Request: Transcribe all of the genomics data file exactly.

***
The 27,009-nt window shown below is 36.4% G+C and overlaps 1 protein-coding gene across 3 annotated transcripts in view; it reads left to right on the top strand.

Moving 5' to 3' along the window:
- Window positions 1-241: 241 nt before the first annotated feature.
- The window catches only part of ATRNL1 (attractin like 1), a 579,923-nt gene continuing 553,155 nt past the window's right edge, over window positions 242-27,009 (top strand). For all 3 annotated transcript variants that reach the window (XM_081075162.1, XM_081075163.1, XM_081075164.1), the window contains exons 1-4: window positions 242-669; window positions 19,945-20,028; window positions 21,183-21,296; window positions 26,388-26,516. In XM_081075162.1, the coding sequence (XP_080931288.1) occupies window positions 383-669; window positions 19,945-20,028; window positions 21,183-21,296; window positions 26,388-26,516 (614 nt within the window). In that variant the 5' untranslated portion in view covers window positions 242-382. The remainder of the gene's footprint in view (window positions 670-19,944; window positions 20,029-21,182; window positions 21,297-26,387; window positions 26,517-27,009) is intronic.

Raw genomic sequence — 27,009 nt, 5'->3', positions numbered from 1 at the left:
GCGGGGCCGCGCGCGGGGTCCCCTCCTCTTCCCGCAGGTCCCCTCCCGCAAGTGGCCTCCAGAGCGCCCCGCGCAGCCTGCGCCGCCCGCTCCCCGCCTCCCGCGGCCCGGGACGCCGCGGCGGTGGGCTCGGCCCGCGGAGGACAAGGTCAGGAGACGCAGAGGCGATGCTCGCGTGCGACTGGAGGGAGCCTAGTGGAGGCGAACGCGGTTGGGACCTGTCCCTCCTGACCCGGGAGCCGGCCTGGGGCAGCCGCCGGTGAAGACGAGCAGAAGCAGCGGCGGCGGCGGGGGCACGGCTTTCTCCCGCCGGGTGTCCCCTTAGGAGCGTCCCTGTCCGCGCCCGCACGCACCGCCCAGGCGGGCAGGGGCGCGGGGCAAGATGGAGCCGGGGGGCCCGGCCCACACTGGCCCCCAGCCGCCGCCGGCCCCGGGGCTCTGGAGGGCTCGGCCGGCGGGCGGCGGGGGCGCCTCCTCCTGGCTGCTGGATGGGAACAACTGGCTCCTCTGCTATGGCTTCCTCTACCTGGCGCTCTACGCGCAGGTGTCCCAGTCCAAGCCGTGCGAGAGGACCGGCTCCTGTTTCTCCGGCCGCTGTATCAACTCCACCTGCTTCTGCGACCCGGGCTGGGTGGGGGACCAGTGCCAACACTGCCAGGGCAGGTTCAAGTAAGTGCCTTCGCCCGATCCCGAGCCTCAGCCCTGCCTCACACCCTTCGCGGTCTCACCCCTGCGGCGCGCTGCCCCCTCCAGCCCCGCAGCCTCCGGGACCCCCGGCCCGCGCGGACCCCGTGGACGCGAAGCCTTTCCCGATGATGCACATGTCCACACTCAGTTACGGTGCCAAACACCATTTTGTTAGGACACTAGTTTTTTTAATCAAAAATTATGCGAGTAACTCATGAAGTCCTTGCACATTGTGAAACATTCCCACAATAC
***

The 27,009-nt window shown below is 36.4% G+C and overlaps 1 protein-coding gene across 3 annotated transcripts in view; it reads left to right on the top strand.

Moving 5' to 3' along the window:
- Window positions 1-241: 241 nt before the first annotated feature.
- The window catches only part of ATRNL1 (attractin like 1), a 579,923-nt gene continuing 553,155 nt past the window's right edge, over window positions 242-27,009 (top strand). For all 3 annotated transcript variants that reach the window (XM_081075162.1, XM_081075163.1, XM_081075164.1), the window contains exons 1-4: window positions 242-669; window positions 19,945-20,028; window positions 21,183-21,296; window positions 26,388-26,516. In XM_081075162.1, the coding sequence (XP_080931288.1) occupies window positions 383-669; window positions 19,945-20,028; window positions 21,183-21,296; window positions 26,388-26,516 (614 nt within the window). In that variant the 5' untranslated portion in view covers window positions 242-382. The remainder of the gene's footprint in view (window positions 670-19,944; window positions 20,029-21,182; window positions 21,297-26,387; window positions 26,517-27,009) is intronic.

Raw genomic sequence — 27,009 nt, 5'->3', positions numbered from 1 at the left:
GCGGGGCCGCGCGCGGGGTCCCCTCCTCTTCCCGCAGGTCCCCTCCCGCAAGTGGCCTCCAGAGCGCCCCGCGCAGCCTGCGCCGCCCGCTCCCCGCCTCCCGCGGCCCGGGACGCCGCGGCGGTGGGCTCGGCCCGCGGAGGACAAGGTCAGGAGACGCAGAGGCGATGCTCGCGTGCGACTGGAGGGAGCCTAGTGGAGGCGAACGCGGTTGGGACCTGTCCCTCCTGACCCGGGAGCCGGCCTGGGGCAGCCGCCGGTGAAGACGAGCAGAAGCAGCGGCGGCGGCGGGGGCACGGCTTTCTCCCGCCGGGTGTCCCCTTAGGAGCGTCCCTGTCCGCGCCCGCACGCACCGCCCAGGCGGGCAGGGGCGCGGGGCAAGATGGAGCCGGGGGGCCCGGCCCACACTGGCCCCCAGCCGCCGCCGGCCCCGGGGCTCTGGAGGGCTCGGCCGGCGGGCGGCGGGGGCGCCTCCTCCTGGCTGCTGGATGGGAACAACTGGCTCCTCTGCTATGGCTTCCTCTACCTGGCGCTCTACGCGCAGGTGTCCCAGTCCAAGCCGTGCGAGAGGACCGGCTCCTGTTTCTCCGGCCGCTGTATCAACTCCACCTGCTTCTGCGACCCGGGCTGGGTGGGGGACCAGTGCCAACACTGCCAGGGCAGGTTCAAGTAAGTGCCTTCGCCCGATCCCGAGCCTCAGCCCTGCCTCACACCCTTCGCGGTCTCACCCCTGCGGCGCGCTGCCCCCTCCAGCCCCGCAGCCTCCGGGACCCCCGGCCCGCGCGGACCCCGTGGACGCGAAGCCTTTCCCGATGATGCACATGTCCACACTCAGTTACGGTGCCAAACACCATTTTGTTAGGACACTAGTTTTTTTAATCAAAAATTATGCGAGTAACTCATGAAGTCCTTGCACATTGTGAAACATTCCCACAATAC